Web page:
On an ARM Cortex A9 core, privileged instructions have to be executed so that unprivileged code can use performance counters. For instance with this GCC inline code, which would have to be run in a kernel:

/* Allow access to perf counter */
__asm__ __volatile__ ("\tMCR p15, 0, %0, C9, C14, 0\n" :: "r" (1));

/* Turn off counter overflow interrupts */
__asm__ __volatile__ ("\tMCR p15, 0, %0, C9, C14, 2\n" :: "r" (0x8000000f));

If access is not enabled, then user programs which try to access the cycle counter receive an "illegal instruction" exception, and of course user programs cannot run the enable sequence.

My question is, is there some security reason for protecting the counters?

All I can think of is that in a trusted computing type environment, unprivileged code could obtain very precise timing information about calls to some security sensitive code.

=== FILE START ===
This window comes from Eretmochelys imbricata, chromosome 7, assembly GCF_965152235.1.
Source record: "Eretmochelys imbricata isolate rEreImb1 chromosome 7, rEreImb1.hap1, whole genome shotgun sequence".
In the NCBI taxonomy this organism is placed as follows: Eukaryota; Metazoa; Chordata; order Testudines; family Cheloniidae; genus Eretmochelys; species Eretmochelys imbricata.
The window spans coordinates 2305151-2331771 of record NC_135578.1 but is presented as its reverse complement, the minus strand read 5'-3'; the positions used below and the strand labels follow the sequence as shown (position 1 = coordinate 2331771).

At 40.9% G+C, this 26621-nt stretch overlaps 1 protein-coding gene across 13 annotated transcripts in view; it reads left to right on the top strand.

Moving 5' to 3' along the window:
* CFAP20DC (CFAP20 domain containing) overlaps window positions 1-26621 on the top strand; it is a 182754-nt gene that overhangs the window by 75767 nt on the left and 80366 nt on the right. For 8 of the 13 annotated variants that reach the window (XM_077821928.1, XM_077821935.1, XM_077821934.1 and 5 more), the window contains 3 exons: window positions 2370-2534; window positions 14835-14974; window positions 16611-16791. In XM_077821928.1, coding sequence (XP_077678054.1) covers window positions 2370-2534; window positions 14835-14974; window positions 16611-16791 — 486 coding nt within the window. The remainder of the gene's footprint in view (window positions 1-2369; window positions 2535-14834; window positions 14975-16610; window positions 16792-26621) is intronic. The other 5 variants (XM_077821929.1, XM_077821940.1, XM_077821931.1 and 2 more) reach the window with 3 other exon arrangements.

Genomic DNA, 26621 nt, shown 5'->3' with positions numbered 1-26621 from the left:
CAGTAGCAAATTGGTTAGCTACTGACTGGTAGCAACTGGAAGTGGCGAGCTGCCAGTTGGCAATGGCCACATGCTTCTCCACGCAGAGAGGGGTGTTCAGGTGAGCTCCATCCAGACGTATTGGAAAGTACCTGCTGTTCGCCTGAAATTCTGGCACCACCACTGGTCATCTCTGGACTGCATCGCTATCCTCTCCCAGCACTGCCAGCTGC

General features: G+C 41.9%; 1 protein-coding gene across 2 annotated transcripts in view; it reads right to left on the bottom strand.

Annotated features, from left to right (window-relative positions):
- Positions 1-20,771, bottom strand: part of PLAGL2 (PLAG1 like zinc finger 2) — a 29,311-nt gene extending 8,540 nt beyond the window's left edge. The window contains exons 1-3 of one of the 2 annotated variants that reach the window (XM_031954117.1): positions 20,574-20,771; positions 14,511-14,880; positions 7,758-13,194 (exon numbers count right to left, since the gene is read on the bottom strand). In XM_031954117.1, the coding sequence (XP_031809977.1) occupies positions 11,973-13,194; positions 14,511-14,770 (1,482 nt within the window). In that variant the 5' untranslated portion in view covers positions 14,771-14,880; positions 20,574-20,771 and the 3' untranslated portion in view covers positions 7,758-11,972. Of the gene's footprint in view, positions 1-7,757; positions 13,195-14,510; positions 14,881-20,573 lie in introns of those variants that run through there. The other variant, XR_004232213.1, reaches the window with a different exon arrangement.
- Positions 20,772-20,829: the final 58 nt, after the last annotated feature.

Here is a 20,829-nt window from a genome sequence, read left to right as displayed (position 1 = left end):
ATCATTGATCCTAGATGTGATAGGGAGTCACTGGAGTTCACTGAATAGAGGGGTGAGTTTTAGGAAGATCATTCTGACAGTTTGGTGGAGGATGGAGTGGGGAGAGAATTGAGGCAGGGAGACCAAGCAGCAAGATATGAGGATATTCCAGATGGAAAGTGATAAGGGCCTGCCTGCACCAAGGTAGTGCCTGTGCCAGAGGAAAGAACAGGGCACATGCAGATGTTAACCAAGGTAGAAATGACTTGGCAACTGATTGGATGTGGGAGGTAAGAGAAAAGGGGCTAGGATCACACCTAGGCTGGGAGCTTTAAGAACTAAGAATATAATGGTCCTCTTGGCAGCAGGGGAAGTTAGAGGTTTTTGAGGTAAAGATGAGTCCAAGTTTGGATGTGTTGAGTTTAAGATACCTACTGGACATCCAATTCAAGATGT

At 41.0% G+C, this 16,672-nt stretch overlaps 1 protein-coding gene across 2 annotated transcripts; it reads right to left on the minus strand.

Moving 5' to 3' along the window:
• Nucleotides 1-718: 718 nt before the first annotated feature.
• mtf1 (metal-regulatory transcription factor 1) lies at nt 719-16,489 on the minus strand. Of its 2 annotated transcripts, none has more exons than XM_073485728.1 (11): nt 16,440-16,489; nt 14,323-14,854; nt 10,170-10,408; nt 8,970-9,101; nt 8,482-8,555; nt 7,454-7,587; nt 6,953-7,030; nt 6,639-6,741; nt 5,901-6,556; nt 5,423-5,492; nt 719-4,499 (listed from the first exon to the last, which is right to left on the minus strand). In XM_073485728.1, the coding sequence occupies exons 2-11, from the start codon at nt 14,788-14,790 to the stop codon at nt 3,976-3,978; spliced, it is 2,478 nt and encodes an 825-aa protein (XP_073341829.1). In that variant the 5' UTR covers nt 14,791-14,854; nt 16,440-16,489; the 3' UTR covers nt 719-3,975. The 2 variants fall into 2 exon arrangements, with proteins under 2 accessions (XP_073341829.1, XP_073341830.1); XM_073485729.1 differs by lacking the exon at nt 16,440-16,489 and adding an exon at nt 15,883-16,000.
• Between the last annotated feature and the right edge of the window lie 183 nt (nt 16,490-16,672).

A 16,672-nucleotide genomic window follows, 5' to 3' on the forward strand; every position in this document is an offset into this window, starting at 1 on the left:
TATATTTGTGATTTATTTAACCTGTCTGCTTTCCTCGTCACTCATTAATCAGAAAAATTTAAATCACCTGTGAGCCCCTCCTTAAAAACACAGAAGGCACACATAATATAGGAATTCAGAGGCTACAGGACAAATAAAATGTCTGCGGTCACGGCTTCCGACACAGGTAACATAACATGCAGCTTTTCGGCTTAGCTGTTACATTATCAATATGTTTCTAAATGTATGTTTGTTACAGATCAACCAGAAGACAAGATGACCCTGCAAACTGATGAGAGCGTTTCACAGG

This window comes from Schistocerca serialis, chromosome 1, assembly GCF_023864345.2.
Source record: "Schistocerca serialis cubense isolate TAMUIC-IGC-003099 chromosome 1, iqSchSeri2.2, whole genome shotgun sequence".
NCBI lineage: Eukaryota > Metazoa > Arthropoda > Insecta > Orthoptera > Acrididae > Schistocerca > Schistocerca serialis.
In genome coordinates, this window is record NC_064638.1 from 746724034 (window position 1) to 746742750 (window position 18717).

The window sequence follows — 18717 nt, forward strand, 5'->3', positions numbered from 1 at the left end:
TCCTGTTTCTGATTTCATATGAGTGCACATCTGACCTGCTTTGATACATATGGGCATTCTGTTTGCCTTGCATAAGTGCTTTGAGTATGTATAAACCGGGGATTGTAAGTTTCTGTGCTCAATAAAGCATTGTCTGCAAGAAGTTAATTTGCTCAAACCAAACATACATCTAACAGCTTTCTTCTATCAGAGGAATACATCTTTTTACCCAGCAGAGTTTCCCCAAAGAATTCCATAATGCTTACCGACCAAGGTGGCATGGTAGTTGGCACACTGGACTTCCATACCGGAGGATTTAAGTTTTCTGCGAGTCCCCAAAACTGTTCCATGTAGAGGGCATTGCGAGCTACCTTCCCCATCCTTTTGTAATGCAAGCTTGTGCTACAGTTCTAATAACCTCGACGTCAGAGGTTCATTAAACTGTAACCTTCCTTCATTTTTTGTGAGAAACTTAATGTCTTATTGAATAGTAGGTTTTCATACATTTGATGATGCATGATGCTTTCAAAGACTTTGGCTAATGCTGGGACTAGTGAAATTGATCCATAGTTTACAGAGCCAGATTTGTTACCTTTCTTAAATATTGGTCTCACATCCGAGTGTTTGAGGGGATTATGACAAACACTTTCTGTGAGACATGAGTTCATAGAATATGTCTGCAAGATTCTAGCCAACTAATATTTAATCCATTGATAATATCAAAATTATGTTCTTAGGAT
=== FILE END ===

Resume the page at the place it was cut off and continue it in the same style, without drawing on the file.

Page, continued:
I want to get as much information as I can before adding such code to the startup code of a kernel that customers will integrate into end products which have tight security requirements.

1 Answer 1


Very precise timing information is very helpful when doing side-channel attacks. Some famous example (in lab conditions) include stealing an encryption key used by some other process, on data we do not see (neither cleartext nor ciphertext). This can work on detection of L1 cache misses, or of jump (mis)prediction in the CPU. Forbidding access to the cycle counter will make such attacks harder (not impossible, but harder).

If you do not have concurrent processes potentially hostile to each other, running on the same CPU (a scenario which includes the case of two distinct virtual machines which share the same hardware), then there is little reason to deactivate the cycle counter.

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